The Modi government is likely to maintain some of the provisions of the revised Memorandum of Procedure (MoP) on appointment of judges to the higher judiciary despite the Supreme Court Collegium objec
The Modi government is likely to maintain some of the provisions of the revised Memorandum of Procedure (MoP) on appointment of judges to the higher judiciary despite the Supreme Court Collegium objecting to certain clauses.
Union Law and Justice Minister D V Sadananda Gowda, this evening met External Affairs Minister Sushma Swaraj, to discuss the government’s response to the SC Collegium on its objections to the MoP, sources said.
Swaraj had headed the Group of Ministers which finalized the MoP, a document to guide appointment of judges to the Supreme Court and the 24 High Courts.
The government is also awaiting the opinion of Attorney General, Mukul Rohatgi before finalizing its response. He had played a key role in finalizing the draft MoP.
“As of today, nothing is finalized. But government would rebut at least some of the objections flagged by the Collegium,” sources said.
The aim of revising the MoP was to bring in more transparency in judicial appointments and the government believes that the revised draft is a step in that direction, the functionary said.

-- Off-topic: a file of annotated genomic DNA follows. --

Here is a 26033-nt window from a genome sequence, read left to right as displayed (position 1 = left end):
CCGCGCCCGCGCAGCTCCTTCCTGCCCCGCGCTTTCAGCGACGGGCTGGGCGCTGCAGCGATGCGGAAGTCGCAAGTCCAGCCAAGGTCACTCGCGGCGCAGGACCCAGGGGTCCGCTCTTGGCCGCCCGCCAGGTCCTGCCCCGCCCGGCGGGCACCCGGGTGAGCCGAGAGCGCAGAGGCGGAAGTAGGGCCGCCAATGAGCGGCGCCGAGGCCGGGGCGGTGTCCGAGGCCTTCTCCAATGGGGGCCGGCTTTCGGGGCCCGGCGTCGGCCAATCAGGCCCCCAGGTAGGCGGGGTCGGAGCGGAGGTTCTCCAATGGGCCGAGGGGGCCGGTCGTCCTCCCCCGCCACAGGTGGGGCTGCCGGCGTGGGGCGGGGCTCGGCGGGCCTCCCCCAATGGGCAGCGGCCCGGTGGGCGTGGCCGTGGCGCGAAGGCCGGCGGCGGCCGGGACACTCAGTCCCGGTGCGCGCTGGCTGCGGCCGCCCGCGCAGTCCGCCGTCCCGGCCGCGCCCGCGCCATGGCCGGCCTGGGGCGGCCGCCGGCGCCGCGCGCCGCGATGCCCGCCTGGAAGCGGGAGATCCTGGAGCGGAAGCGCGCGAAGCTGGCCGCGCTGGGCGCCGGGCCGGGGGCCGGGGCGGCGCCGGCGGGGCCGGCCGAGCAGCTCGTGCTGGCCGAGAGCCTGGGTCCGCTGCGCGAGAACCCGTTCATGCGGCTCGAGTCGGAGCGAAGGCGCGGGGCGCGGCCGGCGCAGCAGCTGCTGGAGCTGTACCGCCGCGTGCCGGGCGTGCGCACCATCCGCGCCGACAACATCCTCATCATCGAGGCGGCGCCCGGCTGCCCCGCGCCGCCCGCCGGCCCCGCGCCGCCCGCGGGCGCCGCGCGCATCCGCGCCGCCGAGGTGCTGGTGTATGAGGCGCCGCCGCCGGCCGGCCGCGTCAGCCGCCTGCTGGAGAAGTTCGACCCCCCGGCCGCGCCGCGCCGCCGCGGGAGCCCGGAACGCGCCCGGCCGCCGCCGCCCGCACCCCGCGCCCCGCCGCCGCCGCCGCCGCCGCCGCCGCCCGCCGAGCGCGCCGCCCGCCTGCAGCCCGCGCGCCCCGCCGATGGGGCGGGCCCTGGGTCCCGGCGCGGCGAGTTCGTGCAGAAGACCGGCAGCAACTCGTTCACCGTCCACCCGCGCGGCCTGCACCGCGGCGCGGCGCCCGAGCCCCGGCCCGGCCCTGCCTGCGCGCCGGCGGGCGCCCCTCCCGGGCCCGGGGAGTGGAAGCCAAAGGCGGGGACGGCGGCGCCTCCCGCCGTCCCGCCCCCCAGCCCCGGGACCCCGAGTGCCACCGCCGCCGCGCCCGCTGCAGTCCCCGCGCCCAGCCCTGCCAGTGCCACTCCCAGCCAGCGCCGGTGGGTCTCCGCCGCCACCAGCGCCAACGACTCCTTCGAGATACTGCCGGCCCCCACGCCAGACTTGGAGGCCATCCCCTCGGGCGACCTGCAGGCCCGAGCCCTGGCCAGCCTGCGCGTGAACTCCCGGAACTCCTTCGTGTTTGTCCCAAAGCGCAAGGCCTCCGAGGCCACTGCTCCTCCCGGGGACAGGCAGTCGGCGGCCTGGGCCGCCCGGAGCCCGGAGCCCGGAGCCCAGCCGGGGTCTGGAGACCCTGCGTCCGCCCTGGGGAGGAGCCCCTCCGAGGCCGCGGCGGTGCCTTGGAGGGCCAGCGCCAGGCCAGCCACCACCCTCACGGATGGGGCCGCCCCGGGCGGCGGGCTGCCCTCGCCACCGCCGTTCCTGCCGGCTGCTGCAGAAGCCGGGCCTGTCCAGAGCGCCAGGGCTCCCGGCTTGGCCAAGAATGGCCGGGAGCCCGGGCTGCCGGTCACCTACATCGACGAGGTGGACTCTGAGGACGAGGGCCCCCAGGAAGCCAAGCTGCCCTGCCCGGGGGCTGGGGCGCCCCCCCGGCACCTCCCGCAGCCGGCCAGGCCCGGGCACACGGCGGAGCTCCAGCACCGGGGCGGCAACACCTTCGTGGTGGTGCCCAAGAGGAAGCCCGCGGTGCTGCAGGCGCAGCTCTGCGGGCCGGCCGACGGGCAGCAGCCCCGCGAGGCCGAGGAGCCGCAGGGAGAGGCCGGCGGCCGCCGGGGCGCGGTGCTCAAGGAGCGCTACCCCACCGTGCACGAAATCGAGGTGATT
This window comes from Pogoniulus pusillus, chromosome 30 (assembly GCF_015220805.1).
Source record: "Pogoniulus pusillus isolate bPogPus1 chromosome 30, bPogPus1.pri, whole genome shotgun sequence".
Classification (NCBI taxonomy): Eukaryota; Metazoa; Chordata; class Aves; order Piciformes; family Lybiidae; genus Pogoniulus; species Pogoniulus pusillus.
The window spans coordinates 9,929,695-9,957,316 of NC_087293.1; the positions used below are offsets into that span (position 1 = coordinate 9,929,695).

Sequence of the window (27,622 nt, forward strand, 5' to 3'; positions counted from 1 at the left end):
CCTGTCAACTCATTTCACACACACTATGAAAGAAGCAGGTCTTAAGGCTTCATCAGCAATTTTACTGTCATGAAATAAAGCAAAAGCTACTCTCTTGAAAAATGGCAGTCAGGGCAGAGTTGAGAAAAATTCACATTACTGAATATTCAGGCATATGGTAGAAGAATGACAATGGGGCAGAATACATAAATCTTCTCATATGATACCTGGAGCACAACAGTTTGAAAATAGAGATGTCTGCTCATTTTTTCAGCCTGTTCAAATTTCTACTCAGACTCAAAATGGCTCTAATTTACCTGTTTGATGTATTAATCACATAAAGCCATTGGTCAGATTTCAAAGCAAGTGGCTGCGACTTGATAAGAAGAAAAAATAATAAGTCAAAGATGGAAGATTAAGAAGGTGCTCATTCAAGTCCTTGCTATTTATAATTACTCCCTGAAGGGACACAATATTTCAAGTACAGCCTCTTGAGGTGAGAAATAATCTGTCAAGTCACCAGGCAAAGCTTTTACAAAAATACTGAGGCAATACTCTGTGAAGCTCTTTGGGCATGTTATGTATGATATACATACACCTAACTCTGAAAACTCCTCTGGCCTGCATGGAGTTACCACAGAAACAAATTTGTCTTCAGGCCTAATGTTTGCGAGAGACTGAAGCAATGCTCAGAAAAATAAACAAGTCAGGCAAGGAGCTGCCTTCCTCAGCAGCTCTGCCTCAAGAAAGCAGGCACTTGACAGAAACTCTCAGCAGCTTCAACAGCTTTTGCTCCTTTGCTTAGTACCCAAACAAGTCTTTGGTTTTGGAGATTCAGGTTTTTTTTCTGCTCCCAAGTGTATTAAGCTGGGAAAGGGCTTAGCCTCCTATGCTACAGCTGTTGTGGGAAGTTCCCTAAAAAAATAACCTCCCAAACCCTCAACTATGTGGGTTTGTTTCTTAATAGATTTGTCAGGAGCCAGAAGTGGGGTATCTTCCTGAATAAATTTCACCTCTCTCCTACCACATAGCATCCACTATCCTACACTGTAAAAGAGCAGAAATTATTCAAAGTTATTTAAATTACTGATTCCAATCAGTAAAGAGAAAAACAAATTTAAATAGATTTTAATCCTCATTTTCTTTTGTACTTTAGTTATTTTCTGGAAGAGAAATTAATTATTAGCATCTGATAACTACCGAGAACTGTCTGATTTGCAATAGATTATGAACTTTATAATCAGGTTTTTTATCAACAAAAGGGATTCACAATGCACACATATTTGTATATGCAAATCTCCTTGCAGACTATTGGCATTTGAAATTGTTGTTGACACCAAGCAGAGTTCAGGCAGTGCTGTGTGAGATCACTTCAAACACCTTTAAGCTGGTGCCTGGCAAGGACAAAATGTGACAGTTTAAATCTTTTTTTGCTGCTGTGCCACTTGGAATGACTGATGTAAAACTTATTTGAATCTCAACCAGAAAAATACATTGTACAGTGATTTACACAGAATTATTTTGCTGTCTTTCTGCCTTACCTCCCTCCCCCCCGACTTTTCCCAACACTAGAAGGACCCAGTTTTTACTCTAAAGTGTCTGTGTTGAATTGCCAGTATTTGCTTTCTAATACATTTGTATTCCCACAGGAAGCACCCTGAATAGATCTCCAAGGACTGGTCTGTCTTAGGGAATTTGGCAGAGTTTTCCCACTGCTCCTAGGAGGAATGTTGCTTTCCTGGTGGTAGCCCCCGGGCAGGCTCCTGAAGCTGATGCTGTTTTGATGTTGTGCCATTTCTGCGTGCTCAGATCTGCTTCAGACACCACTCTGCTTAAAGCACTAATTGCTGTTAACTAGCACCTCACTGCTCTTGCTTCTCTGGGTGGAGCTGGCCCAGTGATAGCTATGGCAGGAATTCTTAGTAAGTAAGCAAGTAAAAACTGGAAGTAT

According to precedent, while the executive drafts the MoP, both the government and the judiciary have to agree on the provisions before it is operationalized and put in public domain. On May 28, the Collegium had returned to the government the revised MoP suggesting changes to certain clauses. It had questioned the government’s right to reject its recommendation on the grounds of national interest. The clause on right to reject a recommendation in national interest is contrary to the current practice where government is bound to accept a recommendation by the Collegium, comprising four senior-most judges of the Supreme Court and the Chief Justice of India (CJI), if it reiterates the same. The revised MoP further provides that once the Centre has rejected a recommendation it will not be bound to reconsider it even after reiteration by the Collegium. The other clause which the Collegium is learnt to have objected to is that the Attorney General at the Centre and Advocates General in the states should have a say in recommending candidates for appointment and elevation of judges to the Supreme Court and High Courts. This clause gives the Centre as well as the state governments an indirect say in naming candidates for the post of Supreme Court or High Court judges. The Collegium is also learnt to have sought ways to shorten the present time-line where it takes around three months to appoint a judge after a recommendation is made. The memorandum was revised after a Supreme Court bench asked the government to rewrite it in a bid to make the Collegium system more transparent. The memorandum was sent to the CJI by Gowda in March.